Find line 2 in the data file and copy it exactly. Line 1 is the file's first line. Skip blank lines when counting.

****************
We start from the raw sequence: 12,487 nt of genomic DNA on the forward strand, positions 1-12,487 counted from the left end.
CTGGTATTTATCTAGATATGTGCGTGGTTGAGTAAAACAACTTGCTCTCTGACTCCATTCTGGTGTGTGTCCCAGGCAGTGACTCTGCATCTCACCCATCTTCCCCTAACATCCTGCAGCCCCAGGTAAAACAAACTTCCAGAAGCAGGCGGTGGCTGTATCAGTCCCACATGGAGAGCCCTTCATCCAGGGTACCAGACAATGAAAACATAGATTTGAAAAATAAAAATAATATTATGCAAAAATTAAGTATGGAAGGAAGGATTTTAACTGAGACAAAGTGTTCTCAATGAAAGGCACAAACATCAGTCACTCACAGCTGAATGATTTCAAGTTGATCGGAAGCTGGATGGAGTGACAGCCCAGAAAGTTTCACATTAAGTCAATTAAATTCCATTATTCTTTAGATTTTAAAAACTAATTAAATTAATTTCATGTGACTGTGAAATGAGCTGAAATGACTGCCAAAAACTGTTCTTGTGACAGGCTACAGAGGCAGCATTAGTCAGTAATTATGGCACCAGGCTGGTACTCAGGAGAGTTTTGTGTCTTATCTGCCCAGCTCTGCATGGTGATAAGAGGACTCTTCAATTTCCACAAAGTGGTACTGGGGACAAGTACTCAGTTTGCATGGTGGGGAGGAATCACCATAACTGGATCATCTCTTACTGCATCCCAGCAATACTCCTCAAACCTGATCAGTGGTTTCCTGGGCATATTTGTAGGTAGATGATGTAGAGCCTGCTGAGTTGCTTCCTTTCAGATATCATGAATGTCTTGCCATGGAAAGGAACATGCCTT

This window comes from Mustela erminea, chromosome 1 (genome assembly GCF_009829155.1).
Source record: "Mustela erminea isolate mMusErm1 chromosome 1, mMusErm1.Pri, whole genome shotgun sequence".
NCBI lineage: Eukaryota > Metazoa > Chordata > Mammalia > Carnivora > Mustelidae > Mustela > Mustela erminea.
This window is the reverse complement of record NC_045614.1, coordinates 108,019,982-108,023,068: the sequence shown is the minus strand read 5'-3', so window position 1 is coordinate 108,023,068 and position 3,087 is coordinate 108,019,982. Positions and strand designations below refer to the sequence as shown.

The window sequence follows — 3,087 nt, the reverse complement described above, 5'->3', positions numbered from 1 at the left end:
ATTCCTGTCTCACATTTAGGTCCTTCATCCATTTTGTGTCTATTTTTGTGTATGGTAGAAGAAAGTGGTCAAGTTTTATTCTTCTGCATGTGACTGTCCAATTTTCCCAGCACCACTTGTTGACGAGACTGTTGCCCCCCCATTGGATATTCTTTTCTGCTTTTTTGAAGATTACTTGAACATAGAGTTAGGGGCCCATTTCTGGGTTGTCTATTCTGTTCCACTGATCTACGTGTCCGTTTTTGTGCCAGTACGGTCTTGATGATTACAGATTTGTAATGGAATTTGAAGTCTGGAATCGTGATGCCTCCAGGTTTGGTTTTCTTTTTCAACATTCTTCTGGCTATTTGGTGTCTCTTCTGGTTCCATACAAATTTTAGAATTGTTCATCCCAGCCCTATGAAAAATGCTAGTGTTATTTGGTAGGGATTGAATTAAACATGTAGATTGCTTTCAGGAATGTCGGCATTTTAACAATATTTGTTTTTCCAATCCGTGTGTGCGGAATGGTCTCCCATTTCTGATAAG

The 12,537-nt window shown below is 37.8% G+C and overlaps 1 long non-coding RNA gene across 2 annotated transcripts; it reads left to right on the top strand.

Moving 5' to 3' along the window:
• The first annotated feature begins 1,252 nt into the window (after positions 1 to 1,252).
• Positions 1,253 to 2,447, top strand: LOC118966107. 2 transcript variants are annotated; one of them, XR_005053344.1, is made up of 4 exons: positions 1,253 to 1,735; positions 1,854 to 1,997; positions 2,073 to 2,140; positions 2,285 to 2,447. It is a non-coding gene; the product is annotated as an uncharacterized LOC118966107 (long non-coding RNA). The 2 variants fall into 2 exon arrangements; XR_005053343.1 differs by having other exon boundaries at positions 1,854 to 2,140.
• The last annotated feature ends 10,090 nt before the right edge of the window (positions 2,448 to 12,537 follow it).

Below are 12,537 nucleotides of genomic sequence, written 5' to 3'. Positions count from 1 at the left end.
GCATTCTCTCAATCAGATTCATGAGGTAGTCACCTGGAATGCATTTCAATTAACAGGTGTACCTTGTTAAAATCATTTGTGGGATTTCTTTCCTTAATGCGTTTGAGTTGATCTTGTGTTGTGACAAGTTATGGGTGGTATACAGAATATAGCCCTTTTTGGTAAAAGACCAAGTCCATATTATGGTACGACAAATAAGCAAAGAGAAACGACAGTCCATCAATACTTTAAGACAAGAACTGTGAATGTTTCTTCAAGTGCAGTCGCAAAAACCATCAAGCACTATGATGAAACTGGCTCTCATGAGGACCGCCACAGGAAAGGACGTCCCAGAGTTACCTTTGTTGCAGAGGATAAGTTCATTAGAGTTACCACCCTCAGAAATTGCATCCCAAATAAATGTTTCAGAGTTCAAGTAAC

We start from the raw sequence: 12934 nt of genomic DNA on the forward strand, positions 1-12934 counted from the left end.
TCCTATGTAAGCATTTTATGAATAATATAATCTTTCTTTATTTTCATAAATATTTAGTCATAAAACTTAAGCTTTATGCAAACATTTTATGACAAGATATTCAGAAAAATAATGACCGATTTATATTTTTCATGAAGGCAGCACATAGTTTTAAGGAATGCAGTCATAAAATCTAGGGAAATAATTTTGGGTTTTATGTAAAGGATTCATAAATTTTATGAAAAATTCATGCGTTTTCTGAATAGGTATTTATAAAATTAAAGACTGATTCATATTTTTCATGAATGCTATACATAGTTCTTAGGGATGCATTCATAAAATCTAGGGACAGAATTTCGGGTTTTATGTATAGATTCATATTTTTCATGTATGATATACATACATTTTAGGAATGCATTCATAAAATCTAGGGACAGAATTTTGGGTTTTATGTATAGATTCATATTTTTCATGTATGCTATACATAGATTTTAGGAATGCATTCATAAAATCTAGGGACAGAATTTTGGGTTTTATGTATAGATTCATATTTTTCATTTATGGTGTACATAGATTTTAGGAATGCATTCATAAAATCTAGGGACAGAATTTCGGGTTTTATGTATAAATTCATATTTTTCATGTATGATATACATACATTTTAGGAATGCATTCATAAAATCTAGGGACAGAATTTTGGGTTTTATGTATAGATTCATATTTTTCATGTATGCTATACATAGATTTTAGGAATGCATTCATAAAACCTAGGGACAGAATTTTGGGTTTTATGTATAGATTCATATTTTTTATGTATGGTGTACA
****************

CTGGTATTTATCTAGATATGTGCGTGGTTGAGTAAAACAACTTGCTCTCTGACTCCATTCTGGTGTGTGTCCCAGGCAGTGACTCTGCATCTCACCCATCTTCCCCTAACATCCTGCAGCCCCAGGTAAAACAAACTTCCAGAAGCAGGCGGTGGCTGTATCAGTCCCACATGGAGAGCCCTTCATCCAGGGTACCAGACAATGAAAACATAGATTTGAAAAATAAAAATAATATTATGCAAAAATTAAGTATGGAAGGAAGGATTTTAACTGAGACAAAGTGTTCTCAATGAAAGGCACAAACATCAGTCACTCACAGCTGAATGATTTCAAGTTGATCGGAAGCTGGATGGAGTGACAGCCCAGAAAGTTTCACATTAAGTCAATTAAATTCCATTATTCTTTAGATTTTAAAAACTAATTAAATTAATTTCATGTGACTGTGAAATGAGCTGAAATGACTGCCAAAAACTGTTCTTGTGACAGGCTACAGAGGCAGCATTAGTCAGTAATTATGGCACCAGGCTGGTACTCAGGAGAGTTTTGTGTCTTATCTGCCCAGCTCTGCATGGTGATAAGAGGACTCTTCAATTTCCACAAAGTGGTACTGGGGACAAGTACTCAGTTTGCATGGTGGGGAGGAATCACCATAACTGGATCATCTCTTACTGCATCCCAGCAATACTCCTCAAACCTGATCAGTGGTTTCCTGGGCATATTTGTAGGTAGATGATGTAGAGCCTGCTGAGTTGCTTCCTTTCAGATATCATGAATGTCTTGCCATGGAAAGGAACATGCCTT